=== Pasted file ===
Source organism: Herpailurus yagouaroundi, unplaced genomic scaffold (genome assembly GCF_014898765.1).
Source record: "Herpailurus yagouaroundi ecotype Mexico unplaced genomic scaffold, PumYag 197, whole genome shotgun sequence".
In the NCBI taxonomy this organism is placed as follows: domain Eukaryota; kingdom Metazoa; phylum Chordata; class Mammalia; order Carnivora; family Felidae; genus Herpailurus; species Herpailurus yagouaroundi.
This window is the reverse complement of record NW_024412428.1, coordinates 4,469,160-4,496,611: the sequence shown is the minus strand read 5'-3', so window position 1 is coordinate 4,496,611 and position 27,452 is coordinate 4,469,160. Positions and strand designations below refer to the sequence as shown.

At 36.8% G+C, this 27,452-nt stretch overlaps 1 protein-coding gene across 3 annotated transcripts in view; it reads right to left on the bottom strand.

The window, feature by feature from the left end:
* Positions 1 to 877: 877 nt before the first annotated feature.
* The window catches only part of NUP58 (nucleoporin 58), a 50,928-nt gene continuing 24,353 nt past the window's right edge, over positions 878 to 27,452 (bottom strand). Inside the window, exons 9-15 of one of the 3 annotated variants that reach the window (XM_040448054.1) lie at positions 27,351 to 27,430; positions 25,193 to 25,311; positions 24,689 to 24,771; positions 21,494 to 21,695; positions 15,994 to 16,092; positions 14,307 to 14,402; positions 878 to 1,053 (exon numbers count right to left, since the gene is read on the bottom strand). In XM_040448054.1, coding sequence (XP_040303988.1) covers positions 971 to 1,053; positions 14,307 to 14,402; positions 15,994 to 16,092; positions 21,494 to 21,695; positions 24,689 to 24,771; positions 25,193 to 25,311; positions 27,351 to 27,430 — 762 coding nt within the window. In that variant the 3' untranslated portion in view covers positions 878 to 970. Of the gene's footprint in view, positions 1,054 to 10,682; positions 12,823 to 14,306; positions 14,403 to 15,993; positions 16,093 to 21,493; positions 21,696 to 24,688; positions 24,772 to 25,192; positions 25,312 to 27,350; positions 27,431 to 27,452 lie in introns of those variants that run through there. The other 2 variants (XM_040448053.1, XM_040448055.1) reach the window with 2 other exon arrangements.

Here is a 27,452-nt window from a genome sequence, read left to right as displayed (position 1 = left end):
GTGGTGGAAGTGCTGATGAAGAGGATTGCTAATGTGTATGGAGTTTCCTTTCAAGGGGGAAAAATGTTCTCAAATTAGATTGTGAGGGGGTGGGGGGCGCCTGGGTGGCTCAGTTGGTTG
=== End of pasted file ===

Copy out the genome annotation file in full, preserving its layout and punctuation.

Source organism: Herpailurus yagouaroundi, unplaced genomic scaffold (genome assembly GCF_014898765.1).
Source record: "Herpailurus yagouaroundi ecotype Mexico unplaced genomic scaffold, PumYag 197, whole genome shotgun sequence".
In the NCBI taxonomy this organism is placed as follows: domain Eukaryota; kingdom Metazoa; phylum Chordata; class Mammalia; order Carnivora; family Felidae; genus Herpailurus; species Herpailurus yagouaroundi.
This window is the reverse complement of record NW_024412428.1, coordinates 4,469,160-4,496,611: the sequence shown is the minus strand read 5'-3', so window position 1 is coordinate 4,496,611 and position 27,452 is coordinate 4,469,160. Positions and strand designations below refer to the sequence as shown.

At 36.8% G+C, this 27,452-nt stretch overlaps 1 protein-coding gene across 3 annotated transcripts in view; it reads right to left on the bottom strand.

The window, feature by feature from the left end:
* Positions 1 to 877: 877 nt before the first annotated feature.
* The window catches only part of NUP58 (nucleoporin 58), a 50,928-nt gene continuing 24,353 nt past the window's right edge, over positions 878 to 27,452 (bottom strand). Inside the window, exons 9-15 of one of the 3 annotated variants that reach the window (XM_040448054.1) lie at positions 27,351 to 27,430; positions 25,193 to 25,311; positions 24,689 to 24,771; positions 21,494 to 21,695; positions 15,994 to 16,092; positions 14,307 to 14,402; positions 878 to 1,053 (exon numbers count right to left, since the gene is read on the bottom strand). In XM_040448054.1, coding sequence (XP_040303988.1) covers positions 971 to 1,053; positions 14,307 to 14,402; positions 15,994 to 16,092; positions 21,494 to 21,695; positions 24,689 to 24,771; positions 25,193 to 25,311; positions 27,351 to 27,430 — 762 coding nt within the window. In that variant the 3' untranslated portion in view covers positions 878 to 970. Of the gene's footprint in view, positions 1,054 to 10,682; positions 12,823 to 14,306; positions 14,403 to 15,993; positions 16,093 to 21,493; positions 21,696 to 24,688; positions 24,772 to 25,192; positions 25,312 to 27,350; positions 27,431 to 27,452 lie in introns of those variants that run through there. The other 2 variants (XM_040448053.1, XM_040448055.1) reach the window with 2 other exon arrangements.

Here is a 27,452-nt window from a genome sequence, read left to right as displayed (position 1 = left end):
GTGGTGGAAGTGCTGATGAAGAGGATTGCTAATGTGTATGGAGTTTCCTTTCAAGGGGGAAAAATGTTCTCAAATTAGATTGTGAGGGGGTGGGGGGCGCCTGGGTGGCTCAGTTGGTTG